The journeys of Rene Robert Cavelier, sieur de La Salle Page: 83 of 330
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He was a man of wonderful ability, and
capable of undertaking any discovery. His
death much grieved the three Naoudiches
whom M. de la Salle had found hunting,
and who accompanied him to the village.
After the murderers had committed this
crime they seized all the baggage of the deceased
and continued their journey to
the village of Naoudiches, where they
found two Frenchmen who had deserted
from M. de la Salle two years before and
had taken up their abode with these savages.
After staying some days in this village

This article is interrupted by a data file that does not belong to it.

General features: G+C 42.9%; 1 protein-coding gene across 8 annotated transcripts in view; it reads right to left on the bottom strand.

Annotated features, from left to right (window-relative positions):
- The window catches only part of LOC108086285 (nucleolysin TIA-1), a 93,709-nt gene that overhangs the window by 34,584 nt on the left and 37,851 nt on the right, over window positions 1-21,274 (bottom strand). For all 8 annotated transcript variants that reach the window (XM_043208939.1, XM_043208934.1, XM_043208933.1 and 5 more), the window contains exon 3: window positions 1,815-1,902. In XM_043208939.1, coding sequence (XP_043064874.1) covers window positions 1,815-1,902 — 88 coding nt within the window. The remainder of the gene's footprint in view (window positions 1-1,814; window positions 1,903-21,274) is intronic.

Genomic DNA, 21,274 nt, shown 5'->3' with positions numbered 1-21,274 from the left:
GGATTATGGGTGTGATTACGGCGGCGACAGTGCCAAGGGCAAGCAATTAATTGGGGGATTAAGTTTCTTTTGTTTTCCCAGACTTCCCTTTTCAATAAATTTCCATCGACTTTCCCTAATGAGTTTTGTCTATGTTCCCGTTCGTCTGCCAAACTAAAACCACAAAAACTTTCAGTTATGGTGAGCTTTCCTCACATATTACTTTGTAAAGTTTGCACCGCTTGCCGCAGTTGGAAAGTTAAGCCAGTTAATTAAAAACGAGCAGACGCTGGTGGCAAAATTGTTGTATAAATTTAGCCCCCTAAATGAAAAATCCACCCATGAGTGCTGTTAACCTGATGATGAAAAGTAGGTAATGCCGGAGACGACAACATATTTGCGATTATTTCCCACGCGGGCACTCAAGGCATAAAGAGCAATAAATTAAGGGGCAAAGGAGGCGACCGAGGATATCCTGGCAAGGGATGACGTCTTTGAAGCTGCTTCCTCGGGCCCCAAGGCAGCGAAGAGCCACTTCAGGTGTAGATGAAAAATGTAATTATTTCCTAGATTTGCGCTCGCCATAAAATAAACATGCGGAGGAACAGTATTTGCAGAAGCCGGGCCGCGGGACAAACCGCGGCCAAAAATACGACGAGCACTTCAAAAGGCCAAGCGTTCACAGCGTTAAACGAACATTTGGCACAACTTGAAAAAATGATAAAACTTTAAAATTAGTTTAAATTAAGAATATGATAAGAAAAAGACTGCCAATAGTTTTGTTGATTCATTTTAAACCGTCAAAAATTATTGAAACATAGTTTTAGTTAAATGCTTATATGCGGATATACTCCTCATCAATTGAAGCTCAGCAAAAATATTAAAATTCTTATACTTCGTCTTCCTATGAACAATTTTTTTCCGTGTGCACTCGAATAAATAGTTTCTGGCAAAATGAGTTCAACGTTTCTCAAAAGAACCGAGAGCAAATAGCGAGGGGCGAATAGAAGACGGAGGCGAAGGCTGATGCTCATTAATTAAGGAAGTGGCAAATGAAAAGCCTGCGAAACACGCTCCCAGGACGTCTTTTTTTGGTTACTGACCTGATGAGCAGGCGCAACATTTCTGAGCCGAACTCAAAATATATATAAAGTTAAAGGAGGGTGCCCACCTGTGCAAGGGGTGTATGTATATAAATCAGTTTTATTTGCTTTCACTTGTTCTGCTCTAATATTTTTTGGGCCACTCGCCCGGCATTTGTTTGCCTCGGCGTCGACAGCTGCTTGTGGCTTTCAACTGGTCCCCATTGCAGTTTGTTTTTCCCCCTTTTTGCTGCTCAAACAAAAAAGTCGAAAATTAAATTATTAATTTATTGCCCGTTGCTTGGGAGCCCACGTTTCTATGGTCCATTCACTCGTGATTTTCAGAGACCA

the savages proposed to them to go to war
against the Quanoouatinos, to which the
Frenchmen agreed, lest the savages should
ill-treat them. As they were ready to set
off, an English [German] buccaneer, whom
M. de la Salle had always liked, begged of
the murderers that, as they were going to
war with the savages, they would give him
and his comrades some shirts. They flatly
refused, which offended him, and he could
not help expressing this to his comrades.
They agreed together to make a second' demand,
and if refused to revenge the death
of M. de la Salle. This they did some days
afterwards. The Englishman, taking two
pistols in his belt, accompanied by a French53
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Cox, Isaac Joslin. The journeys of Rene Robert Cavelier, sieur de La Salle, book, 1905; New York. (texashistory.unt.edu/ark:/67531/metapth6104/m1/83/: accessed April 28, 2017), University of North Texas Libraries, The Portal to Texas History, texashistory.unt.edu; .